Running his first Boston Marathon was never going to be easy for Warrnambool man Ashley Ansell.
The 35 year-old hospitality manager had been plagued with old injuries long before he took his place at the starting line with 32,000 other participants.
But raising over $15,000 for Lifeline South West Victoria was the motivation he needed as he fought a battle of a different kind.
“Even when I tried to run through the pain my body wouldn’t hold up,” he said.
“But not finishing the run was never an option.”
As Mr Ansell limped his way across the finish line of the 42-kilometre race he said the pain of others was etched in his mind.
“It was an emotional battle to the very end,” he said.
“It was fitting the way the race turned out. It wasn’t easy and I reflected on what those with mental health issues face every single day.
“It’s pain. Pain of another kind.”
Mr Ansell said that while he was still counting donations the figure had already exceeded expectations.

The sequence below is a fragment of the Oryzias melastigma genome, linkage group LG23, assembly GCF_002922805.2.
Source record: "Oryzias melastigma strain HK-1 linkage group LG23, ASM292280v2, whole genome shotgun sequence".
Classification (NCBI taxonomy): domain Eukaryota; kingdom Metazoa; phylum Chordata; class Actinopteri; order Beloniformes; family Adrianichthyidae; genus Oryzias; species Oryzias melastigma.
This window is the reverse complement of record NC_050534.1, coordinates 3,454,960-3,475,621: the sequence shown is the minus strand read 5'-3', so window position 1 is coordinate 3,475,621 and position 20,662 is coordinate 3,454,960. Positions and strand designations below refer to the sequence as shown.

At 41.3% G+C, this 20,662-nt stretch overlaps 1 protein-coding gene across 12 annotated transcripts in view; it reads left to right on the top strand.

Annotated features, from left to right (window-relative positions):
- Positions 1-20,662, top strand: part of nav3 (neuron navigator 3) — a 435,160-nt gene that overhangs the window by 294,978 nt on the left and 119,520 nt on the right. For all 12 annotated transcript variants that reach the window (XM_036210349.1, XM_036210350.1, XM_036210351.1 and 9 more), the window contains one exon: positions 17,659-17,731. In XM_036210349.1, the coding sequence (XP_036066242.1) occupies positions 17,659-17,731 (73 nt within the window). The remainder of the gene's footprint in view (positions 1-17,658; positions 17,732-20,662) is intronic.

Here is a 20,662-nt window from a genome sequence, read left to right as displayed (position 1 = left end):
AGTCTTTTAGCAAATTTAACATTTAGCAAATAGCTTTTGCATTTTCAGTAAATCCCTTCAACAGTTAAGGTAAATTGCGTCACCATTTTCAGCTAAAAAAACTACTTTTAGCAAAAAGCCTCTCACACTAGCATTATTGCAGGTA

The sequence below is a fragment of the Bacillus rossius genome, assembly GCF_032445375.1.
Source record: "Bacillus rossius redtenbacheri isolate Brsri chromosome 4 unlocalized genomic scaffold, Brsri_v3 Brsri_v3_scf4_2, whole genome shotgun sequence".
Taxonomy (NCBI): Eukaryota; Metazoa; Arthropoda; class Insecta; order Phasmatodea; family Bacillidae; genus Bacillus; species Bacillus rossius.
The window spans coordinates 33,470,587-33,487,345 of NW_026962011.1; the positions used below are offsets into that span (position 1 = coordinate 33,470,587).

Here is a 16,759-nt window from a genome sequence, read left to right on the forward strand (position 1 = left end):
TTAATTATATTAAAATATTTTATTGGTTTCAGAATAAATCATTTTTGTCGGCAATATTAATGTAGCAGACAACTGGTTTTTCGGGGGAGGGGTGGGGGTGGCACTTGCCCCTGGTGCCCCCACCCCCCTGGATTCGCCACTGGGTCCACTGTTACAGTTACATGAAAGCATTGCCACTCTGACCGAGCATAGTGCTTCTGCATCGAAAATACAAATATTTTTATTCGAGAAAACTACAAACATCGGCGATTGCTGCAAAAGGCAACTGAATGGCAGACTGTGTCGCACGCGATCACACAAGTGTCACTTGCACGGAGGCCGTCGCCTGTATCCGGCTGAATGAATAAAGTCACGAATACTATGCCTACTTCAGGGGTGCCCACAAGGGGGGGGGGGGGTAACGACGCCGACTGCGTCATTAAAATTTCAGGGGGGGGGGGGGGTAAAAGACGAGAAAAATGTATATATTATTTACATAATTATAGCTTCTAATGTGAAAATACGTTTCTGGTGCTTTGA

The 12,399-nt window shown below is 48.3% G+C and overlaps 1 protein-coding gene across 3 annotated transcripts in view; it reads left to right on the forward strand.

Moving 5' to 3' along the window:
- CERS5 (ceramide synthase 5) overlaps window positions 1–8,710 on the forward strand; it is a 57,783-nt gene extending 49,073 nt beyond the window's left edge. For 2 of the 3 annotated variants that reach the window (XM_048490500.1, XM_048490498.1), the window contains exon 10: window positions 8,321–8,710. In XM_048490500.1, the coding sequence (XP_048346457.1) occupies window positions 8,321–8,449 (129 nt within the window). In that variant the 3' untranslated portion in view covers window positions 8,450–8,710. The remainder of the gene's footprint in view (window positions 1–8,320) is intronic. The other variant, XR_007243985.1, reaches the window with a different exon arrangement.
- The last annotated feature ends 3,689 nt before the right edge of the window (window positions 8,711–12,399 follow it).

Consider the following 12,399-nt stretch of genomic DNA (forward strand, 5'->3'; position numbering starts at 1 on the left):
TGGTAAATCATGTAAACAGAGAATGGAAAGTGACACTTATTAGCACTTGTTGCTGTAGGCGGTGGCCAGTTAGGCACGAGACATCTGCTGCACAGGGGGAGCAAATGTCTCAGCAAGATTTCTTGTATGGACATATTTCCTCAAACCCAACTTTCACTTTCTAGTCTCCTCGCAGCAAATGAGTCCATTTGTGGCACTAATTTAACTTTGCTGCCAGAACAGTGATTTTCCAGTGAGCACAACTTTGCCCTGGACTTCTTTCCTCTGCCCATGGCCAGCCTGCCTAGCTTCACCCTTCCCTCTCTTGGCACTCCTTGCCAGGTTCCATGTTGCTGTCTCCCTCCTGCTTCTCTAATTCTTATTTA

“The goal was originally to raise $8,000,” he said.
“It’s pretty incredible that we’ll end up with more than $15,000.
“It goes to show this issue touches so many people directly and indirectly.
“I believe everyone in a community is touched by suicide in some way.”
Lifeline South West Victoria’s Bess Slater said Mr Ansell’s personal fitness training and fundraising efforts were to be commended.
“Ash has done a fantastic job over the past six months fundraising for Lifeline South West Victoria in the lead up to the Boston Marathon,” she said.
“It’s been great to have someone so enthusiastic and passionate involved to raise awareness for suicide prevention in our community.”
Ms Slater said the funds raised would be used to support a new phone system for the support agency.
“The $15,000 will be used to support a new Lifeline service, the Connect Call Back Service,” she said. “The service aims to offer short term call back crisis support for individuals from the South West region who have attempted suicide, are experiencing suicidal ideation or those who are impacted by suicide.” He said competing in the international event was an experience he would cherish.
“Once I began fundraising it became less about a finish time and more about a journey that I shared with a lot of people,” he said. “I am very grateful for all the support I received and I really hope I’ve been able to help some people in some way.”
- If you or someone you know needs help call Lifeline on 131 114